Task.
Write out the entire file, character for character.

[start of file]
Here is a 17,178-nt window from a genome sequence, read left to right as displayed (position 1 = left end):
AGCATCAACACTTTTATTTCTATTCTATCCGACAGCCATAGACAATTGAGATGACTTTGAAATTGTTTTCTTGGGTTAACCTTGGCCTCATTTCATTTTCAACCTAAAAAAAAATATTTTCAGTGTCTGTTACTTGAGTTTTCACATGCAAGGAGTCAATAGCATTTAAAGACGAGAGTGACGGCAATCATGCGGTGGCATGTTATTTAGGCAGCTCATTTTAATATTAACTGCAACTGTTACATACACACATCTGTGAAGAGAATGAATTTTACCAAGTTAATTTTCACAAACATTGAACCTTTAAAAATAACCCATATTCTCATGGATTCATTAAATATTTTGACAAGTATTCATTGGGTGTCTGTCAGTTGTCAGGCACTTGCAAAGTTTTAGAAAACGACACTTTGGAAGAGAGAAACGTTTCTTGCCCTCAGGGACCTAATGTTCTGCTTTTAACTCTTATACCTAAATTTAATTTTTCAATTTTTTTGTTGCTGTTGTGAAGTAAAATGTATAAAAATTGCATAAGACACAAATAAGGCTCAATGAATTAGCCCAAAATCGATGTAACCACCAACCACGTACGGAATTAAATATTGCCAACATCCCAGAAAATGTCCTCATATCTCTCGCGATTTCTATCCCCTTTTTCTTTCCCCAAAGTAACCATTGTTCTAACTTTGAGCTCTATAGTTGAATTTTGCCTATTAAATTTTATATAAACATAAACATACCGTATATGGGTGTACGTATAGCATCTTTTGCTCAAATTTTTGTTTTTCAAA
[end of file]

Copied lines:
Here is a 17,178-nt window from a genome sequence, read left to right as displayed (position 1 = left end):
AGCATCAACACTTTTATTTCTATTCTATCCGACAGCCATAGACAATTGAGATGACTTTGAAATTGTTTTCTTGGGTTAACCTTGGCCTCATTTCATTTTCAACCTAAAAAAAAATATTTTCAGTGTCTGTTACTTGAGTTTTCACATGCAAGGAGTCAATAGCATTTAAAGACGAGAGTGACGGCAATCATGCGGTGGCATGTTATTTAGGCAGCTCATTTTAATATTAACTGCAACTGTTACATACACACATCTGTGAAGAGAATGAATTTTACCAAGTTAATTTTCACAAACATTGAACCTTTAAAAATAACCCATATTCTCATGGATTCATTAAATATTTTGACAAGTATTCATTGGGTGTCTGTCAGTTGTCAGGCACTTGCAAAGTTTTAGAAAACGACACTTTGGAAGAGAGAAACGTTTCTTGCCCTCAGGGACCTAATGTTCTGCTTTTAACTCTTATACCTAAATTTAATTTTTCAATTTTTTTGTTGCTGTTGTGAAGTAAAATGTATAAAAATTGCATAAGACACAAATAAGGCTCAATGAATTAGCCCAAAATCGATGTAACCACCAACCACGTACGGAATTAAATATTGCCAACATCCCAGAAAATGTCCTCATATCTCTCGCGATTTCTATCCCCTTTTTCTTTCCCCAAAGTAACCATTGTTCTAACTTTGAGCTCTATAGTTGAATTTTGCCTATTAAATTTTATATAAACATAAACATACCGTATATGGGTGTACGTATAGCATCTTTTGCTCAAATTTTTGTTTTTCAAA